Just a strange little blend of a Chaim Potok novel, a non-Catholic JP Powers story, and an Agatha Christie mystery. This novel begins with a discussion between a couple members of a Jewish congregation and their rabbi. They are looking for a resolution on a conflict. The rabbi offers to hear their situation and offer his opinion. He even tells them they don’t have to abide. They tell a story about a ski trip in which one of the men feeling under the weather offers to drive one of the women home in an urgent situation. The car ends up getting fried from an oil leak. It’s a new car and the owner is apoplectic. The rabbi calmly suggests that because the man was driving the woman as a favor to the owner, he’s not responsible. Then he suggests that the owner is not responsible either as it’s a new car with a default (the oil leak). This sets the tone of the rabbi applying Talmudic scholarship to address a contemporary issue.
The novel then cuts to a discussion with the board members of the congregation who employs the rabbi. They are frustrated because while he’s a competent rabbi, he’s not very social, mostly looking to offer services, help with issues, and lead the meeting. This conversation with present later as a schism, especially when the rabbi is implicated (although there’s little doubt in his guilt) of a murder that happens near the temple, and a key piece of evidence ends up in his car.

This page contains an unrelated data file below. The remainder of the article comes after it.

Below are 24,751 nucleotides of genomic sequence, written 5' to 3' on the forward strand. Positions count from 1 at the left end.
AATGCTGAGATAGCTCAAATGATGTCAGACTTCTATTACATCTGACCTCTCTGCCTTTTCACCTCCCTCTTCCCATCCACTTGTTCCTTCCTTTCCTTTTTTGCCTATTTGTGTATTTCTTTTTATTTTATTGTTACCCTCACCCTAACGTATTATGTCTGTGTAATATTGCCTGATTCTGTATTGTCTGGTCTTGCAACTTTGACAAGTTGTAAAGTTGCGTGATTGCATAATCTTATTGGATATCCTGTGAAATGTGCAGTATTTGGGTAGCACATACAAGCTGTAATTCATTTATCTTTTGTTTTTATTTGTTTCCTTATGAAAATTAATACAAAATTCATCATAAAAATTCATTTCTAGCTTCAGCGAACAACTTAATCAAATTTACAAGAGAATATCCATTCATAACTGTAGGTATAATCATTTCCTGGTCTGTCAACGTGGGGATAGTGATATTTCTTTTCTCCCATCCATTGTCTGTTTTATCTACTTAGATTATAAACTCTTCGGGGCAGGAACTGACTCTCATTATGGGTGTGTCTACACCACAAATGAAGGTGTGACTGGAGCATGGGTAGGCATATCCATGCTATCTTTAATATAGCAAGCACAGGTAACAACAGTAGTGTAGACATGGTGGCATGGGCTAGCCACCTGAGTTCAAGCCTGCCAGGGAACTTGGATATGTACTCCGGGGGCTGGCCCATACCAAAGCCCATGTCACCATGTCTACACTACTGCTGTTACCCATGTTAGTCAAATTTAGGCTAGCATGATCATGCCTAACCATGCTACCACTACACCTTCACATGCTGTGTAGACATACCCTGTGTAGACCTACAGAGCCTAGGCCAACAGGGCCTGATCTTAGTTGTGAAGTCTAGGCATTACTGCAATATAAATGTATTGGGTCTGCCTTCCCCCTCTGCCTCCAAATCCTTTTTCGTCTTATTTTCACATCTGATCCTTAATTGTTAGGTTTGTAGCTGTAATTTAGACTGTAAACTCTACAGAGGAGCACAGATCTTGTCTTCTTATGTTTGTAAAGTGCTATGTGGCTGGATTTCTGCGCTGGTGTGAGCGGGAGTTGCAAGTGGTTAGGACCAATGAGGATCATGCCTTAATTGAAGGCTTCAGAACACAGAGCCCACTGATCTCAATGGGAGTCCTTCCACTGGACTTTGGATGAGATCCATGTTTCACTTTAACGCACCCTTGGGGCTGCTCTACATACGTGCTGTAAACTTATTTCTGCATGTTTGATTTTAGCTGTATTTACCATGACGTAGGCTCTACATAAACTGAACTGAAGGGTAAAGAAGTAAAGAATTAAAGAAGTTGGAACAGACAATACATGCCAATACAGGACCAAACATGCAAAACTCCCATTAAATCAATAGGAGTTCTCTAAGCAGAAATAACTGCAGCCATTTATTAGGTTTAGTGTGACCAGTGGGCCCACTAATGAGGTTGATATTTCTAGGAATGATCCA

The novel then deals with the investigation, a budding friendship between the rabbi and the lead detective, and the politics of the temple. It’s compelling in every scene and the discussions of faith and religion, especially against the backdrop of a detective series is really fun. Hopefully this is a series I can continue to enjoy.